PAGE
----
OI: The spirit of it.
MF: Yeah, exactly. And with Ian McKellan, you know, I was a big fan of his work. He's a legend. But when we did First Class, [director] Matthew [Vaughn] was saying to me, “I don't want you to do his accent. I want you to do your own accent.” So we did that. But in the second one, Ian McKellan was going to be in it, so then I went off and studied Ian McKellan's accent. And then, this one, I've just decided to do a kind of hybrid of both of them. (laughs) So you could say, my delivery of Magneto is pretty inconsistent.
Olivia, how do you feel about fan expectations, especially considering you used to cover Comic-Con when you worked on Attack of the Show?
OM: I think people put this weird thing on the fanbase of what they want. Like, the fans want…
MF: …to be surprised as well.
OM: Yeah. They're like, Look, we want to see this character come to life. He has these powers. Just respect the storyline. But they want to see what Michael Fassbender or Oscar Isaac — what you're going to bring to it. The fans aren't going, like, All right, my little puppets! Dance dance dance!
OI: Some of them are. Some of them are!
FM: I think it's exactly as you said. There are certain things that are cool, number one, and should be respected. And then the other thing is I think they want to be sort of surprised and sort of provoked. You know, even if some of them come out and they go, "I hate it when he did that." And the other goes, "I liked that!" It causes a discussion. They leave the movie theater, and the conversation continues.
Oscar, given how massive and extreme Apocalypse looks in the comics, how radically different is your appearance in the movie from how you look now?
OM: Very similar.
OI: It's pretty close if I had been drowned. He's blue, and it's a full prosthetic getup. It's pretty different. Although, I think some of my face comes through. But if it's terrible, I'll just deny I was in it!
MF: "That's not me!"
OI: "That's not fucking me! I'm suing them right now for using my name.”
OM: I was telling him, we spend so much time with him in character, and when we cut, we just hang out and talk. So I think of Oscar as Apocalypse. So when I first saw him [without the makeup], it threw me off a little bit.
OI: You were grossed out.
OM: I was grossed out! I was like, I don't want to see that face!
OI: "Who is this guy that keeps talking to me?"
On the other side of the fandom coin, in your own personal lives, do you have people who are themselves comic book fans?
OM: My family, you know, we're Asian, and we've got to fulfill all Asian [stereotypes]. Like, we're really good at math, my brother's a master physicist, my sister's a lawyer, and we love comic books. And so, getting ready for this, I would just talk with my sister and my brother about Psylocke. Oscar and I talked a lot about it too, and that's where Bryan [Singer, Apocalypse director] was so open about hearing about how I really felt about the character. She was drawn in a very sexual way. I mean, Psylocke is [an] extremely, sexually dressed character. But, she's always had…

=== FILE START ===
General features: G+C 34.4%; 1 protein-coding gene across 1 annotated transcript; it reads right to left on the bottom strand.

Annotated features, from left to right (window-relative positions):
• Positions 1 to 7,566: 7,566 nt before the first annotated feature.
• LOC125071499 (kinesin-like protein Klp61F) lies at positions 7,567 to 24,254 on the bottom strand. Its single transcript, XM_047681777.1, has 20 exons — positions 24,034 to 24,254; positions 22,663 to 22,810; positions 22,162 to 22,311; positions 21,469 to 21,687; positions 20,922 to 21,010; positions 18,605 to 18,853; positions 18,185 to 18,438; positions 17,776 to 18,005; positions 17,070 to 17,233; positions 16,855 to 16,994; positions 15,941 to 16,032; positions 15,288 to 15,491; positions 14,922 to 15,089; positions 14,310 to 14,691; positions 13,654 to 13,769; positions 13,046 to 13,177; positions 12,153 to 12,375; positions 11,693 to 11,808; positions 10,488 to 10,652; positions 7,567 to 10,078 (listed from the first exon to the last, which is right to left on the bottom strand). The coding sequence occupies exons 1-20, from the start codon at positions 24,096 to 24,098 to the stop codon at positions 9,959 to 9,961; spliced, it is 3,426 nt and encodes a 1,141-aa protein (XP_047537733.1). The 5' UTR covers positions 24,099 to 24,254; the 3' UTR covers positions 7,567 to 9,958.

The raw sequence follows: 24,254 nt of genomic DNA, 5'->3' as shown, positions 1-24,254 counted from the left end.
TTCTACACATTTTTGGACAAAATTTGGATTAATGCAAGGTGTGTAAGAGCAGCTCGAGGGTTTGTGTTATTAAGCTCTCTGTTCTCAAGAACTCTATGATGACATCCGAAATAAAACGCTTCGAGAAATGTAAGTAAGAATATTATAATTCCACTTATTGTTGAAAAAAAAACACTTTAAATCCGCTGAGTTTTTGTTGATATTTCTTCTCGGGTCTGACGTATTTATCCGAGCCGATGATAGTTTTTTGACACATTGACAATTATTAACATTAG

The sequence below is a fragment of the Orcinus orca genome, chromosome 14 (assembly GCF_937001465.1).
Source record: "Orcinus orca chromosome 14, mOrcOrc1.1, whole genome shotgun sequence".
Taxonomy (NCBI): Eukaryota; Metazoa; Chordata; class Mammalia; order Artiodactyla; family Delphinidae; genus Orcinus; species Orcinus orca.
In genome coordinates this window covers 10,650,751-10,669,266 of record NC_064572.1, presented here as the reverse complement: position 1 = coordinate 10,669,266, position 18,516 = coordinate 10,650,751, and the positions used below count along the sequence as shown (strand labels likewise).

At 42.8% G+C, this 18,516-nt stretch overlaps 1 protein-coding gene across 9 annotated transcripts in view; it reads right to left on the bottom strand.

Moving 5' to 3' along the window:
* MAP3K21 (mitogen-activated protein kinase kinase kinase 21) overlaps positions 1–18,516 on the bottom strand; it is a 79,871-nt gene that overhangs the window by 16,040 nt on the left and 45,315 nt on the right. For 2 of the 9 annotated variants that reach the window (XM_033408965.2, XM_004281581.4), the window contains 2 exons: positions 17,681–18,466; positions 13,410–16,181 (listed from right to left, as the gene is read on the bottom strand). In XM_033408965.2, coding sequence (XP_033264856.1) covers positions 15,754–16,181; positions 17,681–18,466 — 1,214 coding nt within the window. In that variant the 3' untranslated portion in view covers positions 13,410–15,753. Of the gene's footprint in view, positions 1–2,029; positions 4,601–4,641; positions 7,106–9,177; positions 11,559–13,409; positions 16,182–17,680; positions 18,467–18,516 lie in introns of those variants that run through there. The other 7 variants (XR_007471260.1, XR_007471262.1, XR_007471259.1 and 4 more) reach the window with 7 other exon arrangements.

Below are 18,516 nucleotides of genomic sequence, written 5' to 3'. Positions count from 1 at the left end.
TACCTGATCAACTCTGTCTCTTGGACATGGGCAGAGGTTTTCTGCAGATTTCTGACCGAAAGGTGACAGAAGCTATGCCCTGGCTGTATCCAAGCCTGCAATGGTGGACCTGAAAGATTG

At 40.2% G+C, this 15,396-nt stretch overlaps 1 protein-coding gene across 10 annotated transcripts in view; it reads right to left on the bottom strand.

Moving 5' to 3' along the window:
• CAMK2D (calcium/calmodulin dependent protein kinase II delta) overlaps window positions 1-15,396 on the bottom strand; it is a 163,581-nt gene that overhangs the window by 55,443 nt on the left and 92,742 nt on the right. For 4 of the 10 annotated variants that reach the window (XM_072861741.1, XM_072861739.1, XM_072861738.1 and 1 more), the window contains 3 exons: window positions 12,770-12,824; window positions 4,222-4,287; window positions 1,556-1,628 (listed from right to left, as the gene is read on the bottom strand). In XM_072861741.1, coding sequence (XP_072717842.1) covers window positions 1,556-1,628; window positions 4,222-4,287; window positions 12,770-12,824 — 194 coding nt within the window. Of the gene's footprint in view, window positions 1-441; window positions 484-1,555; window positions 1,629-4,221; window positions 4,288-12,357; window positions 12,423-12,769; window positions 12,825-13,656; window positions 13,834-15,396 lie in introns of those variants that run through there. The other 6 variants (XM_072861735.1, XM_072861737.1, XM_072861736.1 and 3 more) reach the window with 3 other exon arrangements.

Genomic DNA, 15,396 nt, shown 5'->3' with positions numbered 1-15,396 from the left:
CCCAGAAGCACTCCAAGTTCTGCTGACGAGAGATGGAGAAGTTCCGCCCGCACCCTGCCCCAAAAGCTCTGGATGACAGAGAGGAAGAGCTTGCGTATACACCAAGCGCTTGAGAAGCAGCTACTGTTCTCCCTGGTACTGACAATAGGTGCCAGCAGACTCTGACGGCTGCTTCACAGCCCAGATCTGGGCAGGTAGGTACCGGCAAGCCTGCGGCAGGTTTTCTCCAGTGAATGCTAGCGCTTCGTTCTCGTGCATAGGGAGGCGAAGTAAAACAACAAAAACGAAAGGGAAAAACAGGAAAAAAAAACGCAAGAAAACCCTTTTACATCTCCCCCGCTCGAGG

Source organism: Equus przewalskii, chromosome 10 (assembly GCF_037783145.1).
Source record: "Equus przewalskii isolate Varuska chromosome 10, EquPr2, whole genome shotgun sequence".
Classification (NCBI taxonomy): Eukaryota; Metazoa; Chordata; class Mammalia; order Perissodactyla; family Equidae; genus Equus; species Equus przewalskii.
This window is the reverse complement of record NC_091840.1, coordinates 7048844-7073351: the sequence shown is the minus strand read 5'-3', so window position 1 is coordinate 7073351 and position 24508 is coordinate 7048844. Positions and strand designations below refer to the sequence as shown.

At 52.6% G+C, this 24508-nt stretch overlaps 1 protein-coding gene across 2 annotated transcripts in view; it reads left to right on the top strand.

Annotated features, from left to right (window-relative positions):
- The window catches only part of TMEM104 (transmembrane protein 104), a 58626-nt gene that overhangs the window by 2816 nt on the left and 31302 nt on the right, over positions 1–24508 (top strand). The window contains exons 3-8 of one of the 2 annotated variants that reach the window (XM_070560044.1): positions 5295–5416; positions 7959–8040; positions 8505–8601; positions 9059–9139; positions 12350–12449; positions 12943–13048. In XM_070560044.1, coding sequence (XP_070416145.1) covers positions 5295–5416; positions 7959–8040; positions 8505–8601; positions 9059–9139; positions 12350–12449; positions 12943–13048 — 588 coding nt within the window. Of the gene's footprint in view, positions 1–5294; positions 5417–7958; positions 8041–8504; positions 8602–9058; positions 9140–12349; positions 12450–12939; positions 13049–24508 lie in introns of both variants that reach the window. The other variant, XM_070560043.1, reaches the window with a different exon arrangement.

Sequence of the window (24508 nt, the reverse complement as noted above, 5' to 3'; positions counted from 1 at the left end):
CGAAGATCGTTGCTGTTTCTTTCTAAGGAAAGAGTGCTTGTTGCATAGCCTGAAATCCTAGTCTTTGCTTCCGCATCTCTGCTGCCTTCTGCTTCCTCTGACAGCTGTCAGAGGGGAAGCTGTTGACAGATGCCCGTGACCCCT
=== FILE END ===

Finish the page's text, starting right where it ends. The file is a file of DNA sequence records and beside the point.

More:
MF: She's promiscuous. Let's face it.
OM: No! That's what…
MF: (Laughs) She likes to have a good time.
MF: I'm not saying that's a bad thing.
OM: She has a sword. She doesn't need anyone else. She has her own sword!
OM: She always had substantive plot lines. I was able to tell [Bryan], “Psylocke went to university and had a great family. She has this really sexual outfit on, but she was always a badass.”
OI: They're like Greek statues, you know? The idea of comic books, it's definitely magnified and overdone to a certain extent, but it's the human form, and it's kind of celebrated, whether it's masculine or female. But they tend to be kind of…
MF: Greek-type gods, yeah.
OM: So when I wanted to talk to Bryan about making sure that even though she dresses in a very provocative suit…
MF: She's not easy. (laughs)
OM: That she's not easy. You make her strong and smart and a badass, and give her all those qualities that she has. So [with] my sister, we would talk it out.
MF: You know, the guys, we're in tights, too.
OI: I'm starving myself right now for my loincloth scene. So I know how it feels.
OM: You guys aren't lubed up every day by two middle-aged women, are you?
OI: I get some lube.
MF: "I get some lube!"
OM: Well, I'm sorry!
MF: (Laughs. To Munn) Only when he found out that you had it.
OM: He was like, "Olivia's getting lubed?!"
OI: "I'm talking to my agent."
MF: "Why am I getting dry-docked every time?!"
OI: Getting dry-docked! (laughs) Powdered. I get powdered.
OM: Like a baby.
MF: Different strokes for different folks.
OM: I want to be powdered. You just sit with your legs [up]?
OI: (Nods) And they just go… (Mimes patting powder onto his leg) pat pat pat pat.
OM: And they roll you into Apocalypse.